The primary Phase 1 purpose of this study was to assess overall safety, tolerability and recommended Phase 2 dose (RP2D) of APL-101. The Phase 2 portion will assess efficacy of the dose determined in Phase 1 in individuals with Non-Small Cell Lung Cancer with c-Met EXON 14 Skip Mutations; individuals with cancers associated with c-Met amplifications; individuals with cancers associated with c-Met fusion

    at UCLA UCSF

  • BGB-290 and Temozolomide in Treating Isocitrate Dehydrogenase (IDH)1/2-Mutant Grade I-IV Gliomas

    open to eligible people ages 13-25

    This phase I trial studies the side effects and best dose of BGB-290 and temozolomide in treating adolescents and young adults with IDH1/2-mutant grade I-IV glioma that is newly diagnosed or has come back. BGB-290 may stop the growth of tumor cells by blocking some of the enzymes needed for cell growth. Drugs used in chemotherapy, such as temozolomide, work in different ways to stop the growth of tumor cells, either by killing the cells, by stopping them from dividing, or by stopping them from spreading. Giving BGB-290 and temozolomide may work better in treating adolescents and young adults with IDH1/2-mutant grade I-IV glioma.

    at UCSF

  • Clinical Benefit of Using Molecular Profiling to Determine an Individualized Treatment Plan for Patients With High Grade Glioma

    open to eligible people ages up to 21 years

    This is a 2 strata pilot trial within the Pacific Pediatric Neuro-Oncology Consortium (PNOC). The study will use a new treatment approach based on each patient's tumor gene expression, whole-exome sequencing (WES), targeted panel profile (UCSF 500 gene panel), and RNA-Seq. The current study will test the efficacy of such an approach in children with High-grade gliomas HGG.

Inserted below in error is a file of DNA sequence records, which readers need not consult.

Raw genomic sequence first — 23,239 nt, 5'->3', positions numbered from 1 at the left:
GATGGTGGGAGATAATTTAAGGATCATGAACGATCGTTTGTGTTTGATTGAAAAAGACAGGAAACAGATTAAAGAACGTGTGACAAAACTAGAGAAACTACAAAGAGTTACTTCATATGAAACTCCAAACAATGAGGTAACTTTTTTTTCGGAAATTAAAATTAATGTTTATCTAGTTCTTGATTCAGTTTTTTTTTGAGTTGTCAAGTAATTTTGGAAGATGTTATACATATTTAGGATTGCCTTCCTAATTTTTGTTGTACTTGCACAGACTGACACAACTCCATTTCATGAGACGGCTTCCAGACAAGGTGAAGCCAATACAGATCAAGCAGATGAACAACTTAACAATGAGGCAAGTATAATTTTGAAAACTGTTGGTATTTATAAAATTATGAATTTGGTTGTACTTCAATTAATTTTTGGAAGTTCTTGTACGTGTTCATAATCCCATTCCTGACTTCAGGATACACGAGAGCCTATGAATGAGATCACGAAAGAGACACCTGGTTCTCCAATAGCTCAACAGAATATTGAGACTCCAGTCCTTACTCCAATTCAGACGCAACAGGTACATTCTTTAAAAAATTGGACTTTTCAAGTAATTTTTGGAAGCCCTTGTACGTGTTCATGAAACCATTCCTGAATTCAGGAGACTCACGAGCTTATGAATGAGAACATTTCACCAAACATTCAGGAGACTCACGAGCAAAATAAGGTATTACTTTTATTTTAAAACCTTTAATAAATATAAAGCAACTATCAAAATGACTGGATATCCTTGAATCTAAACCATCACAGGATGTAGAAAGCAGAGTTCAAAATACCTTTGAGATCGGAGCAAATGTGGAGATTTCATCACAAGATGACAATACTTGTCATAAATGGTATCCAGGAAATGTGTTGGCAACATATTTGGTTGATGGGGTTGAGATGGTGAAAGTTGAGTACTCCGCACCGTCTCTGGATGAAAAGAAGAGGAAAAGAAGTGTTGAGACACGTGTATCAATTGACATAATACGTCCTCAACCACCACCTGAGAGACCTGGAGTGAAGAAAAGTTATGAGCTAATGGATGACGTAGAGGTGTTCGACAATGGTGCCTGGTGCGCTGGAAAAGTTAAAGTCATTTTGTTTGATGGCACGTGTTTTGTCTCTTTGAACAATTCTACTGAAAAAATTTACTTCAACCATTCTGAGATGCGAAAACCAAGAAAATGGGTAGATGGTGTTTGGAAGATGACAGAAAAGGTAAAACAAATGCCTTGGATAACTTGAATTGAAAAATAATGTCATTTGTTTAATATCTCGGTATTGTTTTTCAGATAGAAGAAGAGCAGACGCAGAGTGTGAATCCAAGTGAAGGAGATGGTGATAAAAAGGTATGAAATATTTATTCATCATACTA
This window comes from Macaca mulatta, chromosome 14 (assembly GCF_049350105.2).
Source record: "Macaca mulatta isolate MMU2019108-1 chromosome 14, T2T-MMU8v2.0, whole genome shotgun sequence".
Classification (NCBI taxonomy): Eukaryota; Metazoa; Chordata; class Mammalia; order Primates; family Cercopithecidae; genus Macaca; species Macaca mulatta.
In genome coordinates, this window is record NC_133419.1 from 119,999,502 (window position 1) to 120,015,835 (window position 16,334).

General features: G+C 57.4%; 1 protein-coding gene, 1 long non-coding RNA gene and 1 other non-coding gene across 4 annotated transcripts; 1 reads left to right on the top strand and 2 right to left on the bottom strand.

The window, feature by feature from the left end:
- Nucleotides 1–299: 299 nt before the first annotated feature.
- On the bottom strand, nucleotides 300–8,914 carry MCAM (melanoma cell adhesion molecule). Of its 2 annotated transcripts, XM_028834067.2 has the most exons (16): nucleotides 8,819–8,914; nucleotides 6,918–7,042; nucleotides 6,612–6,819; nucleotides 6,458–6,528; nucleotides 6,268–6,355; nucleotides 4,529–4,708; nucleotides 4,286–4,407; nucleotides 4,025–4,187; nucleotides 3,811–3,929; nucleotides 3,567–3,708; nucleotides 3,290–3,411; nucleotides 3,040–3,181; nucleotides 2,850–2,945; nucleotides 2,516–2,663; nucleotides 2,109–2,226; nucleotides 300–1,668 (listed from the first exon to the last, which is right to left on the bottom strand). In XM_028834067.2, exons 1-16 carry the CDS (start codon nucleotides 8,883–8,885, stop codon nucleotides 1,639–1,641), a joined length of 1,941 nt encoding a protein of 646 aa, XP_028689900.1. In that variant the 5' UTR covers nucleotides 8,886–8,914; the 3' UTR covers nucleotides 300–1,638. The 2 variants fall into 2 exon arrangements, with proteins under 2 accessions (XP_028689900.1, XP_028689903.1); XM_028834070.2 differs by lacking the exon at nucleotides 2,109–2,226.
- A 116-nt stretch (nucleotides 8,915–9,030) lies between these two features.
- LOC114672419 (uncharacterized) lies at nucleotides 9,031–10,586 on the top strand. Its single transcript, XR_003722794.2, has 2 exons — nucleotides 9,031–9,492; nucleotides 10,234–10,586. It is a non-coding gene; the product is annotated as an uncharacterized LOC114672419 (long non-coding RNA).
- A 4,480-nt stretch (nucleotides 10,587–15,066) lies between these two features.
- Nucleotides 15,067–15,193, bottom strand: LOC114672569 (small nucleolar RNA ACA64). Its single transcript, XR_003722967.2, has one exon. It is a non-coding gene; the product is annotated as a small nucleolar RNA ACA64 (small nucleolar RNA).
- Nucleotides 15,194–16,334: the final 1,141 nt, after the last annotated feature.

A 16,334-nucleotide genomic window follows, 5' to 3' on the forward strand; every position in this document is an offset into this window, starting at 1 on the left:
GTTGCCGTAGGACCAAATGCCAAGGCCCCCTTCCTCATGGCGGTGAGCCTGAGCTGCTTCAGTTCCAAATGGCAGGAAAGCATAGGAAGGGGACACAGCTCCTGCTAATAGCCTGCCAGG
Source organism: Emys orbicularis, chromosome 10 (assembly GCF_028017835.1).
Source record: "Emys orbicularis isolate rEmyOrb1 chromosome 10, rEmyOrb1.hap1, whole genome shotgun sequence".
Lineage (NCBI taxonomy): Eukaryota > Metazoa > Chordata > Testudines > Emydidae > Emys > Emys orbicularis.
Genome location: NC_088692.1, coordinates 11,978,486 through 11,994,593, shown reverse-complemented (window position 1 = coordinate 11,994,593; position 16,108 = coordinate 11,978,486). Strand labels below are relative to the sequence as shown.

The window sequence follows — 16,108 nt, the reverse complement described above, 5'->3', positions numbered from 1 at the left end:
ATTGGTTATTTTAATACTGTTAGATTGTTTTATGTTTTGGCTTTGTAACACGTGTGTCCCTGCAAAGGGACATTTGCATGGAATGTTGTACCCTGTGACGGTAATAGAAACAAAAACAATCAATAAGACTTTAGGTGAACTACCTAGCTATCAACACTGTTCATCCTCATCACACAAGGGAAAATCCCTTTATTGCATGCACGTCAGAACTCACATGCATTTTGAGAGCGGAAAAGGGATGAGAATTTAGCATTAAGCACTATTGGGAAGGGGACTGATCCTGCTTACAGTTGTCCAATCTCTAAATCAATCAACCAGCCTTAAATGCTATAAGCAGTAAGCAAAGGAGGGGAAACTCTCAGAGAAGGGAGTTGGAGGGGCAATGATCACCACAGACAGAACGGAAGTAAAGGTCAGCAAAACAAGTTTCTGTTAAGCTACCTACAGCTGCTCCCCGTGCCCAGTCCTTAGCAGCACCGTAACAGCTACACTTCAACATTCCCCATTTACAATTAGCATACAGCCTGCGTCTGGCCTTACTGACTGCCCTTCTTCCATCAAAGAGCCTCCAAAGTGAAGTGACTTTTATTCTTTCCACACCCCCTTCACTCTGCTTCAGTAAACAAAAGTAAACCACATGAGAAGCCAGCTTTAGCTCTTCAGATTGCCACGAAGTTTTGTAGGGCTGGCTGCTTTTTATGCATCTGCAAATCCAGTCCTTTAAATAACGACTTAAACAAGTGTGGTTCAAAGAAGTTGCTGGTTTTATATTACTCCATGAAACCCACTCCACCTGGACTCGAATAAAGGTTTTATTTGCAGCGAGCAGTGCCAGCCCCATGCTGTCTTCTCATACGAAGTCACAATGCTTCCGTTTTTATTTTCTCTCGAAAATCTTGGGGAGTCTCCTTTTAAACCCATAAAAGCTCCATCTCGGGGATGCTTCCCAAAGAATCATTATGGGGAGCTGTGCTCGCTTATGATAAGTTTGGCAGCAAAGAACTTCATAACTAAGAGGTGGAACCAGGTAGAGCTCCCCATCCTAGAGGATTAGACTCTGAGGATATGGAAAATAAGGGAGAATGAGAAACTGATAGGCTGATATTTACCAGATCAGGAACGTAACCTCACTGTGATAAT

at UCSD UCSF

  • CYNK-001 IV and IC in Combination With IL2 in Surgical Eligible Recurrent GBM With IDH-1 Wild Type

    open to eligible people ages 18 years and up

    A Phase 1/2a Open Label Multicenter, Non-Randomized, Trial to Assess the Safety and Efficacy of CYNK-001 in Combination with Recombinant Human Interleukin-2 in Adults with Recurrent Resection Eligible IDH1 wild-type Glioblastoma. For phase I portion, the study objectives to assess the safety and feasibility CYNK-001 in combination with rhIL2 of Intravenous (IV) infusion and Intracavitary (IC) administrations following tumor resection and to establish a maximum tolerated dose (MTD) and a Recommended Phase 2a Dose (RP2D) for IV and IC CYNK-001 administration. For Phase IIa, to evaluate efficacy and safety of CYNK-001 administrations in recurrent GBM as measured by Progression Free Survival at 6 months (PFS6M)

    at UC Irvine

  • Dabrafenib Combined With Trametinib After Radiation Therapy in Treating Patients With Newly-Diagnosed High-Grade Glioma

    open to eligible people ages 12 months to 21 years